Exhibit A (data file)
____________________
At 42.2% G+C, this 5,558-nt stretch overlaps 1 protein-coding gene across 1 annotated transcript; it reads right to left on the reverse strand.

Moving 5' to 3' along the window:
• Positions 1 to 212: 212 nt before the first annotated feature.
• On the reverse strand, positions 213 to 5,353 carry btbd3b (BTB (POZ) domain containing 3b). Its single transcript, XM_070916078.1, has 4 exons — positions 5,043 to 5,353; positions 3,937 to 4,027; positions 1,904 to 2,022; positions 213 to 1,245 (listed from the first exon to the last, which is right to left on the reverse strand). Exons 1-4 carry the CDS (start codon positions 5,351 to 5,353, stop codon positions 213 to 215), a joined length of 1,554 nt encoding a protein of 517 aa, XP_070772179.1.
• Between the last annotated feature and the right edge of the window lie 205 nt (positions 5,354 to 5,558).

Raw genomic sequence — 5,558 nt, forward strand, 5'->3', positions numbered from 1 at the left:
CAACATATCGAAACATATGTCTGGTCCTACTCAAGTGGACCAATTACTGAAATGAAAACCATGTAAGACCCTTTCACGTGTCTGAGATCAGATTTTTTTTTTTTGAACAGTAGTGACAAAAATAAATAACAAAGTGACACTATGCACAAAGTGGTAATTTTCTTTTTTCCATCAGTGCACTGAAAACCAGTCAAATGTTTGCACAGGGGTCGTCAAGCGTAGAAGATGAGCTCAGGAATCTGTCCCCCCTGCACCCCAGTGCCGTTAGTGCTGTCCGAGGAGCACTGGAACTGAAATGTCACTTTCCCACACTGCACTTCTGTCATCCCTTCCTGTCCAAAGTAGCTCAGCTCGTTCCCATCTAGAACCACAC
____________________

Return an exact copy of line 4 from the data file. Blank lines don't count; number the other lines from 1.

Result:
• On the reverse strand, positions 213 to 5,353 carry btbd3b (BTB (POZ) domain containing 3b). Its single transcript, XM_070916078.1, has 4 exons — positions 5,043 to 5,353; positions 3,937 to 4,027; positions 1,904 to 2,022; positions 213 to 1,245 (listed from the first exon to the last, which is right to left on the reverse strand). Exons 1-4 carry the CDS (start codon positions 5,351 to 5,353, stop codon positions 213 to 215), a joined length of 1,554 nt encoding a protein of 517 aa, XP_070772179.1.